Byron York: A Few Questions for Sen. Rubio About Immigration And Amnesty

Columnist Byron York notes that Sen. Marco Rubio has not been asked any questions about his greatest legislative triumph — the 2013 Senate passage of his immigration and amnesty bill.

So the Washington Examiner’s writer suggests a few gentle questions for Rubio that should be asked at the Tuesday night CNN-sponsored debate in Las Vegas.

Rubio still has not faced those Gang of Eight questions. And if he’s not asked in Las Vegas, there won’t be another chance until after the new year, when the next GOP debate takes place in Iowa. So, just in case [CNN anchor Wolf] Blitzer or his colleagues are inclined to bring up immigration Tuesday night, here are five questions Rubio might be asked:

1) Recently Pew Research asked Americans whether immigration should be “kept at its present level, increased, or decreased.” Very small minorities — just 7 percent of Republicans, 17 percent of independents, and 20 percent of Democrats — support increasing immigration. Yet the Congressional Budget Office found that your Gang of Eight bill would have raised immigration levels significantly, increasing the U.S. population in the next decade by an estimated 10 million people over the increase that would already occur if current law remains unchanged. Why did you do that?…

4) Your bill would have quickly legalized most illegal immigrants in the United States. Before the bill was released, you claimed that permanent legal status for them would come only after extensive border security measures were put in place. When the bill came out, though, it specified that permanent legal status would be conferred even if the security conditions had not been met. Why the change?…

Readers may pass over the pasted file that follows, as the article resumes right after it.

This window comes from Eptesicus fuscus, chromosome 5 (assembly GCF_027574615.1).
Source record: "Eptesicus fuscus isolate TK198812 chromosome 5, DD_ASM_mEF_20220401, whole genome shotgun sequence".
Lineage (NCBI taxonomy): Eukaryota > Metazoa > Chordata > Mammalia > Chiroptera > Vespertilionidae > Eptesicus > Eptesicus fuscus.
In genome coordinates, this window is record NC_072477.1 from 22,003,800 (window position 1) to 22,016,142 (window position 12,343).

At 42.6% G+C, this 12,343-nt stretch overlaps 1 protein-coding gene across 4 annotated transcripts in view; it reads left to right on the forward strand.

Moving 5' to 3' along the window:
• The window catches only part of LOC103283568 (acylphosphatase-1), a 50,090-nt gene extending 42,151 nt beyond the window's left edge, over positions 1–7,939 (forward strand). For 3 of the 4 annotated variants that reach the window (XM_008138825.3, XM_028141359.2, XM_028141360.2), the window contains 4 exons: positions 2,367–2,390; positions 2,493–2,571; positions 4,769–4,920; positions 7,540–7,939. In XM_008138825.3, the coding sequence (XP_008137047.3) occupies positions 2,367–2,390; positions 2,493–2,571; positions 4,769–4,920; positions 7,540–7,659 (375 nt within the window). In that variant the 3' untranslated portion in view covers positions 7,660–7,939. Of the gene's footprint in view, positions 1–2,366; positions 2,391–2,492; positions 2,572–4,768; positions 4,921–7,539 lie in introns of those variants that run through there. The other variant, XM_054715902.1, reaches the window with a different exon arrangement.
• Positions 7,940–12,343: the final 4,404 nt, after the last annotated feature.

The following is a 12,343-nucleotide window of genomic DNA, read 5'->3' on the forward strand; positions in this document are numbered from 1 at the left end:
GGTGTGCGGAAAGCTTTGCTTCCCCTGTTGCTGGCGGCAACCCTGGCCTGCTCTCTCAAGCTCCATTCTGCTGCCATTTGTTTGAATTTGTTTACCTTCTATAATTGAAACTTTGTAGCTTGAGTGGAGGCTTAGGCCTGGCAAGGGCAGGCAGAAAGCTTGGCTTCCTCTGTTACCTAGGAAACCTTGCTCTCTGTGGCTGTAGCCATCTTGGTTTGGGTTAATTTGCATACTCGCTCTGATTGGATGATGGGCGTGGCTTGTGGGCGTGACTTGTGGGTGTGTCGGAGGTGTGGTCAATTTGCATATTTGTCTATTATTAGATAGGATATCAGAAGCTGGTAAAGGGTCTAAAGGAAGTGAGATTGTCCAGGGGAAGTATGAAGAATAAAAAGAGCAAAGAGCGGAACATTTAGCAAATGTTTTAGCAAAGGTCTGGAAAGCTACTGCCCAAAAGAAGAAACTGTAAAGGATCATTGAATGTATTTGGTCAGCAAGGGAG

There are many other questions that might be asked about the Gang of Eight bill; there’s a lot in its 1,197 pages. (Readers who want more should see here.) Someday, surely, a debate moderator will ask some of them.
Breitbart News has its own list of questions that have not been publicly addressed by the Florida Senator, who campaigned against amnesty in 2010 when he was allied with Florida’s Tea Party movement to win his Senate election. By early 2013, he had switched to support the Democrats’ “path to citizenship” strategy for amnesty.

 

 


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